Our thoughts about Domestic CO2 Safety
We at LogiCO2 consider it to be horrendous that the EC does not follow up on its own directives in the issue of protecting its citizens from dangerous exposure of CO2, leading to unnecessary deaths.
There is an EC directive… that clearly states that a person is not allowed to be exposed to a ambient air exceeding 5000 ppm of CO2 (TWA) over 8 hours within a workplace. Since a CO2 level over this threshold has been clearly defined as harmful to the health and dangerous by the EC Scientific Committee; therefore the Directive.
If on the other hand the same person stays in a home or is a house wife taking care of small children, where kerosene/propane or biofuel heaters are used to heat the house, because the CO2 that is produced by the heaters is let directly into the surrounding air (an estimated 25% of Southern Europe uses this method to heat the houses) that person/persons will most probably be exposed to CO2 levels exceeding the industrial DIRECTIVE 2006/15/EC of 7 February 2006.
This means that the health of the individual as well as the children is clearly put to jeopardy!
In tests carried out by the French National Laboratory (LNE) it has also been clearly established that at about 8000 ppm CO2 in the surrounding air, the heaters, due to inefficient combustion affected by CO2, starts to produce CO (a gas that is extremely toxic to humans and causes death within minutes.)
As a reaction to these conclusions French Authorities implemented that mandatory CO2 safety systems are to be fitted to all new Kerosene household heaters. But there is still an estimated 10 million old heaters in France alone, without any CO2 safety system, and then there is the rest of Europe... In the EC directive of 2001/95/EC it clearly states (paragraph 13) that ….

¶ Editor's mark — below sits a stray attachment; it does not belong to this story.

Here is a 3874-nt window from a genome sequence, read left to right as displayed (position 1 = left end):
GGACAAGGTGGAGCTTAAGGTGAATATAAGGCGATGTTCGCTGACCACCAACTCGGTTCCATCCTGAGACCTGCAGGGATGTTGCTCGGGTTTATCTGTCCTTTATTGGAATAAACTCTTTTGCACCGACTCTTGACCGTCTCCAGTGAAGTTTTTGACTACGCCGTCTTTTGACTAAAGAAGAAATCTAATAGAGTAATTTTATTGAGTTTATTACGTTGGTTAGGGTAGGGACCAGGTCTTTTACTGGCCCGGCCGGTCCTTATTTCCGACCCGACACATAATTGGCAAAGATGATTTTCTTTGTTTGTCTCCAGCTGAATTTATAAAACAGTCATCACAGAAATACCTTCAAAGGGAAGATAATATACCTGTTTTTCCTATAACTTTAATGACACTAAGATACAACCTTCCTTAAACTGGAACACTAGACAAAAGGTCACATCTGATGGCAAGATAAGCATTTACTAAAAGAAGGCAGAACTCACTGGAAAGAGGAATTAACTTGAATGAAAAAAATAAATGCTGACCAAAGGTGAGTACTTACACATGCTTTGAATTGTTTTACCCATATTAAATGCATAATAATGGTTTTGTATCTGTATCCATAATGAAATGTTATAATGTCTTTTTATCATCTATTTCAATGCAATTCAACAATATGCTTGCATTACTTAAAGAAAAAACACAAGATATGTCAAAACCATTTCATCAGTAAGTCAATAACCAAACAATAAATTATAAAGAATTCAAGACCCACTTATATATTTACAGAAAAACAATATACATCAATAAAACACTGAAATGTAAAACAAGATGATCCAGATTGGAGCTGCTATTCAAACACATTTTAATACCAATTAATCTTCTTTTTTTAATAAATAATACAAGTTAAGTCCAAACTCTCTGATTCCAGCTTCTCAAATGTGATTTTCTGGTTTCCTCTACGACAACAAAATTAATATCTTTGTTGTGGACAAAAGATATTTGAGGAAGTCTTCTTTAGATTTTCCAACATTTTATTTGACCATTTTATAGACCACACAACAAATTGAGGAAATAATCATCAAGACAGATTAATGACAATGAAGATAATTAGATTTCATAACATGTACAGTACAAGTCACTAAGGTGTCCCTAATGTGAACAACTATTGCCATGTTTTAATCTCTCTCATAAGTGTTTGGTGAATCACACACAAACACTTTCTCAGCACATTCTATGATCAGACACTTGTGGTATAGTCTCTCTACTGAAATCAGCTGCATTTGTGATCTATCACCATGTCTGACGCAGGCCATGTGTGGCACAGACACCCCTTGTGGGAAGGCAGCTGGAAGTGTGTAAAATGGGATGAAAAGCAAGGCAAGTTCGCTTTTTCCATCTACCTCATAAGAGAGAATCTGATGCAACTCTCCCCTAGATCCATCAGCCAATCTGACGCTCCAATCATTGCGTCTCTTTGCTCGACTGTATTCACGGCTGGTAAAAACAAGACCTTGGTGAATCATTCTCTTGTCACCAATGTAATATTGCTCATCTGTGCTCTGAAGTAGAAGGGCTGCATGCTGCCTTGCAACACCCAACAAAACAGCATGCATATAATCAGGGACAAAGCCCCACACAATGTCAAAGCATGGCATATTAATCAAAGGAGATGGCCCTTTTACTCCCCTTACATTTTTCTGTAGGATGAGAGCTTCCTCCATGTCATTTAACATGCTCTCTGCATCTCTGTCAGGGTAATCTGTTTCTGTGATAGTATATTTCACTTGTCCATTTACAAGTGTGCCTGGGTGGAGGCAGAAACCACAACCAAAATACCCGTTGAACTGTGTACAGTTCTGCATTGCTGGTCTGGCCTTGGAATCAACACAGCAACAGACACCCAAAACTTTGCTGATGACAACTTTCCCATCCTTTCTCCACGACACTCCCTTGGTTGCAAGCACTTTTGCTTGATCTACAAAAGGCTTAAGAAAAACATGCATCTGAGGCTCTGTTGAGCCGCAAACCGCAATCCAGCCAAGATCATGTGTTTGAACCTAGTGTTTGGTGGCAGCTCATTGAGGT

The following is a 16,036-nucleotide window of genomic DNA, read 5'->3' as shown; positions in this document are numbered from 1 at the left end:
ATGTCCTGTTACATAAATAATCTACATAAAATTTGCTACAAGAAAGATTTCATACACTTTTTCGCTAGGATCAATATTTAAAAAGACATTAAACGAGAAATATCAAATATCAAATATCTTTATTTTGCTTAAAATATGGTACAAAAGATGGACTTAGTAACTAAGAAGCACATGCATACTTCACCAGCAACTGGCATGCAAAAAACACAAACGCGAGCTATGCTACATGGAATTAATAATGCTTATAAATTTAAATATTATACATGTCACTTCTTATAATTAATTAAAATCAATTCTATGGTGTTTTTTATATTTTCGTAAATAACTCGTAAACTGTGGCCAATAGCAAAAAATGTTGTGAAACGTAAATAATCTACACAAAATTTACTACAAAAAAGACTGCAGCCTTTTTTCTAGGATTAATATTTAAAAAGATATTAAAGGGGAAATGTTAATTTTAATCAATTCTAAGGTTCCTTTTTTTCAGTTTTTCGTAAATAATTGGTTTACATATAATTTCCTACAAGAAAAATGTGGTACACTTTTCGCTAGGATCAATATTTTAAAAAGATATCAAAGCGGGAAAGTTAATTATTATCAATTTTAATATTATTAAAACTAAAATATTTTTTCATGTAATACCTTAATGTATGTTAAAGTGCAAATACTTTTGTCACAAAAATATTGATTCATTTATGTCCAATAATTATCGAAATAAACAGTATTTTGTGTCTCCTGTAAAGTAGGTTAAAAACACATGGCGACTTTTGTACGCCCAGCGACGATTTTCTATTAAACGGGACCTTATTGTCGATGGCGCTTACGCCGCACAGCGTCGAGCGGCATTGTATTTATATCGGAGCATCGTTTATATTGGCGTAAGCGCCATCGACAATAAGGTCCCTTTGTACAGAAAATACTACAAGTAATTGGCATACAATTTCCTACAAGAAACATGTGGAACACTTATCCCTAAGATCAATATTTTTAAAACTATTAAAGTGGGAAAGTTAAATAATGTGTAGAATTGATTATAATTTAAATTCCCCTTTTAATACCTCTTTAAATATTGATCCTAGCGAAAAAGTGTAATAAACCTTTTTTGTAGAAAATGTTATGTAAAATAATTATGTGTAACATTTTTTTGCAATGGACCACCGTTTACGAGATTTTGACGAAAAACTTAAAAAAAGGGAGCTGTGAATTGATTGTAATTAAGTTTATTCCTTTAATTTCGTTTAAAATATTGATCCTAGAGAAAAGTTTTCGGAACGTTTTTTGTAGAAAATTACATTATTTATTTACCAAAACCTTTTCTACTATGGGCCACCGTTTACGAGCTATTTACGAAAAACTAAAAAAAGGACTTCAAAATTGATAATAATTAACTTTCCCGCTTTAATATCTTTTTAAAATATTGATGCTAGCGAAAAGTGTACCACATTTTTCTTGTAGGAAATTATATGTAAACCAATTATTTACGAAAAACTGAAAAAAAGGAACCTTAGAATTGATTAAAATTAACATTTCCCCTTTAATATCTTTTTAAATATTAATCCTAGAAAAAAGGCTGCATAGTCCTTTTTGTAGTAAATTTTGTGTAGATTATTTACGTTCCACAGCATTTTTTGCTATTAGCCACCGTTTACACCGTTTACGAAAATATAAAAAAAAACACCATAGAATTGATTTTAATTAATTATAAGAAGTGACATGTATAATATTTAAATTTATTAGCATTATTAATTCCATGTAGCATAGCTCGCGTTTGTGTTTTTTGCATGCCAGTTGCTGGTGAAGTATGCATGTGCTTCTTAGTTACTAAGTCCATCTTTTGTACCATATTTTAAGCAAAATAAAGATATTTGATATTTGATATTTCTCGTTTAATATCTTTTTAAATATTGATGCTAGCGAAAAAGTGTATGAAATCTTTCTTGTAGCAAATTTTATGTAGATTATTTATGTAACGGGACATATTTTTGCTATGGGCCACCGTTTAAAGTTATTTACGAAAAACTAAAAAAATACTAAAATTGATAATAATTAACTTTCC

" If the Commission becomes aware of a serious risk from certain products to the health and safety of consumers in various Member States, it may, after consulting the Member States, and, if scientific questions arise which fall within the competence of a Community Scientific Committee, the Scientific Committee competent to deal with the risk concerned, adopt a decision in the light of the result of those consultations, in accordance with the procedure laid down in Article 15(2), requiring Member States to take measures from among those listed in Article 8(1)(b) to (f) if, at one and the same time:
a) it emerges from prior consultations with the Member States that they differ significantly on the approach adopted or to be adopted to deal with the risk; and
(b) the risk cannot be dealt with, in view of the nature of the safety issue posed by the product, in a manner compatible with the degree of urgency of the case, under other procedures laid down by the specific Community legislation applicable to the products concerned; and
(c) the risk can be eliminated effectively only by adopting appropriate measures applicable at Community level, in order to ensure a consistent and high level of protection of the health and safety of consumers and the proper functioning of the internal market.
2. The decisions referred to in paragraph 1 shall be valid for a period not exceeding one year and may be confirmed, under the same procedure, for additional periods none of which shall exceed one year. However, decisions concerning specific, individually identified products or batches of products shall be valid without a time limit.
3. Export from the Community of dangerous products which have been the subject of a decision referred to in
paragraph 1 shall be prohibited unless the decision provides other- wise.
4. Member States shall take all necessary measures to implement the decisions referred to in paragraph
1 within less than 20 days, unless a different period is specified in those decisions.
5. The competent authorities responsible for carrying out the measures referred to in paragraph 1 shall,
within one month, give the parties concerned an opportunity to submit their views and shall inform the